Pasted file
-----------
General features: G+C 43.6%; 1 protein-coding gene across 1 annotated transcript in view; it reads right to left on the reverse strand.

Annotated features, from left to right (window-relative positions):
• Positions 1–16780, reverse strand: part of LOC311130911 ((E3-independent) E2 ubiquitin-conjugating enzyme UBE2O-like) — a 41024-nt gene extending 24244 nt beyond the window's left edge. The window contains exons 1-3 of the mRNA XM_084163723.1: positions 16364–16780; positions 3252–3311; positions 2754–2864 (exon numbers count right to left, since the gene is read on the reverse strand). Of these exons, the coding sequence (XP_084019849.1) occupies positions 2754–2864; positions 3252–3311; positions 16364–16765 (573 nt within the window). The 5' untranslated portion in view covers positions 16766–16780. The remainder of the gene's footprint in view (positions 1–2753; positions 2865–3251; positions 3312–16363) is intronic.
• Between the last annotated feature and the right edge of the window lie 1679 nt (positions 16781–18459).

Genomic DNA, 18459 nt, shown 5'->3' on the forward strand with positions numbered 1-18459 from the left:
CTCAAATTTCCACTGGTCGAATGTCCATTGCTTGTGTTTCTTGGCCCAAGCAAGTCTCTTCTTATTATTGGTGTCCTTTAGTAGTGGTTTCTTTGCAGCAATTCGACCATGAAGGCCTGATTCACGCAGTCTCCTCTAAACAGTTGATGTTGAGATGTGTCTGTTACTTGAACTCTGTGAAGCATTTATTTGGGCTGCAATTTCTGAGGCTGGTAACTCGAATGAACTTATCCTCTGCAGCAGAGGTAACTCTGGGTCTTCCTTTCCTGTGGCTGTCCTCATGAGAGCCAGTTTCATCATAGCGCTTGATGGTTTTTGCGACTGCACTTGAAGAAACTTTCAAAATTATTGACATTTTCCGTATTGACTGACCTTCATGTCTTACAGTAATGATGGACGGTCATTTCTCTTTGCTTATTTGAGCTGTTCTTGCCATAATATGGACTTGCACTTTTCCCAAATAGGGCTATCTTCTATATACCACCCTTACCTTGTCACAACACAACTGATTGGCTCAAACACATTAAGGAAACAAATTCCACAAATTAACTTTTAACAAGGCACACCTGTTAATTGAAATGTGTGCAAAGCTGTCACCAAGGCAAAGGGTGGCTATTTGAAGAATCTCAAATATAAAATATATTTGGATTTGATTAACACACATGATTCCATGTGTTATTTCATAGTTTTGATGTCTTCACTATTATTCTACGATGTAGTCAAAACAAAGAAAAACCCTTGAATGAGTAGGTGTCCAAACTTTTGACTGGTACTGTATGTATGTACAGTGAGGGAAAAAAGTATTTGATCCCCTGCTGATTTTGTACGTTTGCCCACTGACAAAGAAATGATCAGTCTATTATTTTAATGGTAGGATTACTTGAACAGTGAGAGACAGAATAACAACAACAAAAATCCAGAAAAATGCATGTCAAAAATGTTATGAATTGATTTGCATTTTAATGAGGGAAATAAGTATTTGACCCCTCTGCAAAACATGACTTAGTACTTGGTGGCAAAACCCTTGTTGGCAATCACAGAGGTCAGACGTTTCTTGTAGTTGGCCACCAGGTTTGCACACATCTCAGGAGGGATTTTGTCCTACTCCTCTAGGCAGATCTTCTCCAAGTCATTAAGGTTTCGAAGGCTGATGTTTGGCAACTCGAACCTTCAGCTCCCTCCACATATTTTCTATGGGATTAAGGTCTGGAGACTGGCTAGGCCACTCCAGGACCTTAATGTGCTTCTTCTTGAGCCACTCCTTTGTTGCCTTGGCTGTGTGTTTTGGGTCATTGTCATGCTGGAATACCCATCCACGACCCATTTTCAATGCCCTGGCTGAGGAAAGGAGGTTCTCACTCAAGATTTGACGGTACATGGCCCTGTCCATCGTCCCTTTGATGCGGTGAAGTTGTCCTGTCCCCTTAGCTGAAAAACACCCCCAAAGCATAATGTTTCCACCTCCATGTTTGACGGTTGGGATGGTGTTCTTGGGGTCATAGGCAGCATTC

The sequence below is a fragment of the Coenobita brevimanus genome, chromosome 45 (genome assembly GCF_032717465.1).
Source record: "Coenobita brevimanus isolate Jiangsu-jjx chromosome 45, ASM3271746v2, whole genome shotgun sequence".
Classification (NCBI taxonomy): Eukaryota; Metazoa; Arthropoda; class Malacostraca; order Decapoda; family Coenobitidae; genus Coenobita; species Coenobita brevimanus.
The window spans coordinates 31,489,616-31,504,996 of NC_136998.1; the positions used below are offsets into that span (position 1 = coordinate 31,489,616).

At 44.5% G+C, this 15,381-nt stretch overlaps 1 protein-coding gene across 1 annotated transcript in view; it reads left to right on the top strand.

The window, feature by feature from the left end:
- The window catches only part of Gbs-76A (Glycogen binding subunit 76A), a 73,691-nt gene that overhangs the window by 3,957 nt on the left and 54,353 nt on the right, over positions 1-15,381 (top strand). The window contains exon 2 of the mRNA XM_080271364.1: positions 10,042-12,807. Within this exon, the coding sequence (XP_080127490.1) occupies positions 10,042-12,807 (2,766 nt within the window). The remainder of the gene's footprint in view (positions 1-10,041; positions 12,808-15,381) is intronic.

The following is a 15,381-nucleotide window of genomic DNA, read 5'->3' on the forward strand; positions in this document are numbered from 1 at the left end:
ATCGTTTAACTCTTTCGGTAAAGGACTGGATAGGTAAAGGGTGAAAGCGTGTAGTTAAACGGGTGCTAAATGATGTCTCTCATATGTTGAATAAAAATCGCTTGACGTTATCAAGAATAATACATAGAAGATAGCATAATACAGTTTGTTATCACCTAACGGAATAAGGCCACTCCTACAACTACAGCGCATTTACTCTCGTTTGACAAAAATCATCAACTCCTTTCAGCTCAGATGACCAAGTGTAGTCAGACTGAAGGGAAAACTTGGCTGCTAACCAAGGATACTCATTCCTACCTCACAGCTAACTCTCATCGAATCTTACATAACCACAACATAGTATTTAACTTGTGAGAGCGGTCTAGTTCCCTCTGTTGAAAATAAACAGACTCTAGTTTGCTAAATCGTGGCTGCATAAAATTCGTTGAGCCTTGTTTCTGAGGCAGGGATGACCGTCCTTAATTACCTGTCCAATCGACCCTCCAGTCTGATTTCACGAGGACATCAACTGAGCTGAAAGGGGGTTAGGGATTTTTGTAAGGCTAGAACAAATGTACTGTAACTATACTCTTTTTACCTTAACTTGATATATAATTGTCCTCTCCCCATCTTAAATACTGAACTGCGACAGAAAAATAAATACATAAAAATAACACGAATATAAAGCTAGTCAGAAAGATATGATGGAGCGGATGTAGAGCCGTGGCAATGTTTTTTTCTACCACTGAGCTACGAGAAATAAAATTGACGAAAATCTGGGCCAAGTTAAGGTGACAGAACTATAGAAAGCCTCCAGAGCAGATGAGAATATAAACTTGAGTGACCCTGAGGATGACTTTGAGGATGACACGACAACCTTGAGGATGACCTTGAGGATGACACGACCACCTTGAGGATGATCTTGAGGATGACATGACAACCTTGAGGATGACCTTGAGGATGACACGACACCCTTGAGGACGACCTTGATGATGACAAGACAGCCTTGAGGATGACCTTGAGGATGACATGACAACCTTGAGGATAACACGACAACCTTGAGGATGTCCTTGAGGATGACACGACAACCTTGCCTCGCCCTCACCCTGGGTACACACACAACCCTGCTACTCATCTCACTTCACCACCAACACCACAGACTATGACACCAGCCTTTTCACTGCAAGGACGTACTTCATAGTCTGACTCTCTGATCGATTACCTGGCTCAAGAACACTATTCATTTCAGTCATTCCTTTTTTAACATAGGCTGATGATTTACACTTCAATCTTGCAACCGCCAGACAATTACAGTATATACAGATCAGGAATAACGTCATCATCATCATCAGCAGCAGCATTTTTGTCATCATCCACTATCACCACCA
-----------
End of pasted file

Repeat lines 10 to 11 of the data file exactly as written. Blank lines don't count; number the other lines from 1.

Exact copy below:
The window spans coordinates 31,489,616-31,504,996 of NC_136998.1; the positions used below are offsets into that span (position 1 = coordinate 31,489,616).

At 44.5% G+C, this 15,381-nt stretch overlaps 1 protein-coding gene across 1 annotated transcript in view; it reads left to right on the top strand.